“Uh, hey Moxley, it’s nice to meet you,” I greeted with a deep breathe.
She lifted her chin, lightly pursed her lips, and gave me a firm nod. She had the most expressive little face; it was like I could see the little thought bubble above her head saying “Likewise,”
I swallowed hard and extended the rabbit to her “I ,uh, I got this for you. I wasn’t sure if you liked rabbits or not, but I hope you like it.” I’m so lame…
I tried to ignore the background noise coming from the women and caught myself holding my breath when she took the rabbit with shaking hands. Finally, I deflated when she held the rabbit to her chest and gave me a small smile, showing me her dimples. Somewhere in the distance, I could hear Joe saying “I told you so”. The first round was on me when I got home, I could feel it. Like an ass, I was so wrapped up in the fact that I scored points with a stuffed animal that I forgot what Dr. Grey had told me. Moxley wasn’t a fan of touching, but extended my fist to her anyways. Her brows began to knit together as she stared at it for second and locked eyes with me once again. I could see her little thought bubble coming back to say “Are you serious?” She surprised me though when she took a deep breath, covered her fist with her sweatshirt, and touched her knuckles to mine. With a deep exhale, she gave me a firm nod and looked back at Sandra with eyebrows raised expectantly.
“I’ll take it you’re ready then, Moxley?” Sandra asked with a soft smile to which Moxley answered with a thumb up and a couple of soft nods “Well then, I think it’s time we got you on your way…”
Leaving Saint Monica’s consisted of about fifteen minutes of good-byes and discharge paperwork. Considering the last few weeks it was almost a relief to know that her birth certificate now read Moxley Grace Good. There was no more bureaucracy or social workers, but more importantly there was nothing tying her to them anymore. We were both free.
Finally, we were sitting in the Jeep. Her backpack was sitting in the passenger seat next to the slim accordion file folder holding the paperwork that marked a fresh start. I looked over at Moxley sitting shotgun, it wasn’t nearly as awkward as I thought it would be but I could tell she was nervous again. She was looking straight ahead, her rabbit was clenched in her little fists, and sitting ramrod straight. This didn’t surprise me, Dr. Grey had already warned me. It was just her and me now; I tapped the wheel with my thumb and forefinger and took a deep breath. What the hell do I do now?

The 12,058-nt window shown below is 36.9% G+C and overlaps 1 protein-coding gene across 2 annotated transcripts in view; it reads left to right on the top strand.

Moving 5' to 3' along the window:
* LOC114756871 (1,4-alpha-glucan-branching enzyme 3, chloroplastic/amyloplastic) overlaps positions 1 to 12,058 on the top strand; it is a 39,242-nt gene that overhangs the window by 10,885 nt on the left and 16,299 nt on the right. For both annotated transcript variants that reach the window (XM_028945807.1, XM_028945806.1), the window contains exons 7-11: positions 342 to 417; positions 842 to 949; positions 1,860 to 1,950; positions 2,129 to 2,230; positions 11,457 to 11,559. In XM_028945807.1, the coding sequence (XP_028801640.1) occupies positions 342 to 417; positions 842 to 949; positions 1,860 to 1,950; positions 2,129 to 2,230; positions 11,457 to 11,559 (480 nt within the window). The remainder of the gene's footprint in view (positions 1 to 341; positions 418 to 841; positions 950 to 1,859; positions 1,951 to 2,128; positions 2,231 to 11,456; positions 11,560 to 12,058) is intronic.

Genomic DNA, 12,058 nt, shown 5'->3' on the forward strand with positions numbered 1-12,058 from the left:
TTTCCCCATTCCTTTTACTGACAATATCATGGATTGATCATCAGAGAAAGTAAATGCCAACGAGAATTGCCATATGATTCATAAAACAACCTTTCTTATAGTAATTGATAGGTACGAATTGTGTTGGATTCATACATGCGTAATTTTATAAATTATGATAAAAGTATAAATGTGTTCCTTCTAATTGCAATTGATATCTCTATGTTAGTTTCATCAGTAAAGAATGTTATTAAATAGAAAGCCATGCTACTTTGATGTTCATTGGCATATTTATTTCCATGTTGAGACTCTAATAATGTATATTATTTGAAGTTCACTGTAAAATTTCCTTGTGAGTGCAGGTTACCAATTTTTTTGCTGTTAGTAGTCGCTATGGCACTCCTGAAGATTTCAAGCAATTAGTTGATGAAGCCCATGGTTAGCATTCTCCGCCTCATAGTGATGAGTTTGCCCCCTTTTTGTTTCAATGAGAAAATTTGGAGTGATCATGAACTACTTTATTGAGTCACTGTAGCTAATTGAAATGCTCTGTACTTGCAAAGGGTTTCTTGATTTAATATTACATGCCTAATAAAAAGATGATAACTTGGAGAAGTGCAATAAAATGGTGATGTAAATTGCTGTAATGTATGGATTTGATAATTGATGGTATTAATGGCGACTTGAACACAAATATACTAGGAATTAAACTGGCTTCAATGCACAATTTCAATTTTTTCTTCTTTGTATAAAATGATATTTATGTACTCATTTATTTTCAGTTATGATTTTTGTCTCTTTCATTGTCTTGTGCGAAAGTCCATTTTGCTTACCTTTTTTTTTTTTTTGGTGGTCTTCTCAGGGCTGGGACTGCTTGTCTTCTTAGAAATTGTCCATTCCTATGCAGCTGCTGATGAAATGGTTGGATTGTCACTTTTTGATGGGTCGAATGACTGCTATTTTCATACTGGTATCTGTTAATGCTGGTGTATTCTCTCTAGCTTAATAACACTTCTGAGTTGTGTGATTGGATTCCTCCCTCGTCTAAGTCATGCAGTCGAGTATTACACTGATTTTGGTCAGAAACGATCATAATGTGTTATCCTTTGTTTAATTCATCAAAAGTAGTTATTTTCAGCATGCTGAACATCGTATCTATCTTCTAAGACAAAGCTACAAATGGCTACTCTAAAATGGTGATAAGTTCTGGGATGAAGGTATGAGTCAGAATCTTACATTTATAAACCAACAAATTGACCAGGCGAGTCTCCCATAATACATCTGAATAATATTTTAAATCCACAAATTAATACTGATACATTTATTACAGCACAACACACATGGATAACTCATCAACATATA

“Hey, Moxley” I began shifting my weight to face her, after a moment she followed suit “So, I was thinking we could grab some food.”
She looked cautious; I couldn’t say I blamed her. She pulled her rabbit close, staring at me with her wide guarded eyes. I’d been fighting long enough to pick up that she had shifted herself in a way that would allow her to start kicking me in the face if I tried something. I felt pride mix with my rage, in spite of it all she was a scrapper. Even what I had seen in those files hadn’t killed the fight inside of her, her spirit. This little spark helped guide me, Dr. Grey said to give choices and options, okay.
“I don’t know about you, but I’m starved.” I said lamely trying again, keeping my hands on the wheel. “Are you hungry too? We could get a sandwhich or pizza.”
If she was anything like me, this would be a no-brainer. She held her rabbit a little tighter and pursed her lips before giving me a few small but firm nods.
“Does a cheeseburger sound good?” I asked giving her a small smile; this earned me a smile in return and a few more confident nods.
“Good, I know a little place in the city. You’re in for a big treat.” I chuckled as I hit the ignition. We were finally on our way, because nothing broke the ice better than bonding over food. Progress right?